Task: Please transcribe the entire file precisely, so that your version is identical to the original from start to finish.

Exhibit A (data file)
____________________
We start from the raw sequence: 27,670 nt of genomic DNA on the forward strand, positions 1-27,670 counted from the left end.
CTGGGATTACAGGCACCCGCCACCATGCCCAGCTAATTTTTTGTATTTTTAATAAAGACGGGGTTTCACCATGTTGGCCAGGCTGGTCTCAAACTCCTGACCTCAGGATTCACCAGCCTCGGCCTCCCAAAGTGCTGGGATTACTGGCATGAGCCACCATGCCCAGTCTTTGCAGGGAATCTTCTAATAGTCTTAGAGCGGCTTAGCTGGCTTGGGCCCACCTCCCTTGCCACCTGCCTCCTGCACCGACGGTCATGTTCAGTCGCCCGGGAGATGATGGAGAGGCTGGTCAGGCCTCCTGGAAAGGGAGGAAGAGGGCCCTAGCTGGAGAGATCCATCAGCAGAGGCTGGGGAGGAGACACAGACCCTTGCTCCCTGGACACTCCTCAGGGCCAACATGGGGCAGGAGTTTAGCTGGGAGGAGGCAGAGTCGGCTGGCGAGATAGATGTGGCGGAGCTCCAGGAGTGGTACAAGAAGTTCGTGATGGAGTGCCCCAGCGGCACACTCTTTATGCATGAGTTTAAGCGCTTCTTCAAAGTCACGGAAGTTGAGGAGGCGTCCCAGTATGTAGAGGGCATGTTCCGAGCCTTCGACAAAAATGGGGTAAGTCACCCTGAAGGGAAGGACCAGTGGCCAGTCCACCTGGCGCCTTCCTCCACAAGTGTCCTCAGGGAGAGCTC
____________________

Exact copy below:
We start from the raw sequence: 27,670 nt of genomic DNA on the forward strand, positions 1-27,670 counted from the left end.
CTGGGATTACAGGCACCCGCCACCATGCCCAGCTAATTTTTTGTATTTTTAATAAAGACGGGGTTTCACCATGTTGGCCAGGCTGGTCTCAAACTCCTGACCTCAGGATTCACCAGCCTCGGCCTCCCAAAGTGCTGGGATTACTGGCATGAGCCACCATGCCCAGTCTTTGCAGGGAATCTTCTAATAGTCTTAGAGCGGCTTAGCTGGCTTGGGCCCACCTCCCTTGCCACCTGCCTCCTGCACCGACGGTCATGTTCAGTCGCCCGGGAGATGATGGAGAGGCTGGTCAGGCCTCCTGGAAAGGGAGGAAGAGGGCCCTAGCTGGAGAGATCCATCAGCAGAGGCTGGGGAGGAGACACAGACCCTTGCTCCCTGGACACTCCTCAGGGCCAACATGGGGCAGGAGTTTAGCTGGGAGGAGGCAGAGTCGGCTGGCGAGATAGATGTGGCGGAGCTCCAGGAGTGGTACAAGAAGTTCGTGATGGAGTGCCCCAGCGGCACACTCTTTATGCATGAGTTTAAGCGCTTCTTCAAAGTCACGGAAGTTGAGGAGGCGTCCCAGTATGTAGAGGGCATGTTCCGAGCCTTCGACAAAAATGGGGTAAGTCACCCTGAAGGGAAGGACCAGTGGCCAGTCCACCTGGCGCCTTCCTCCACAAGTGTCCTCAGGGAGAGCTC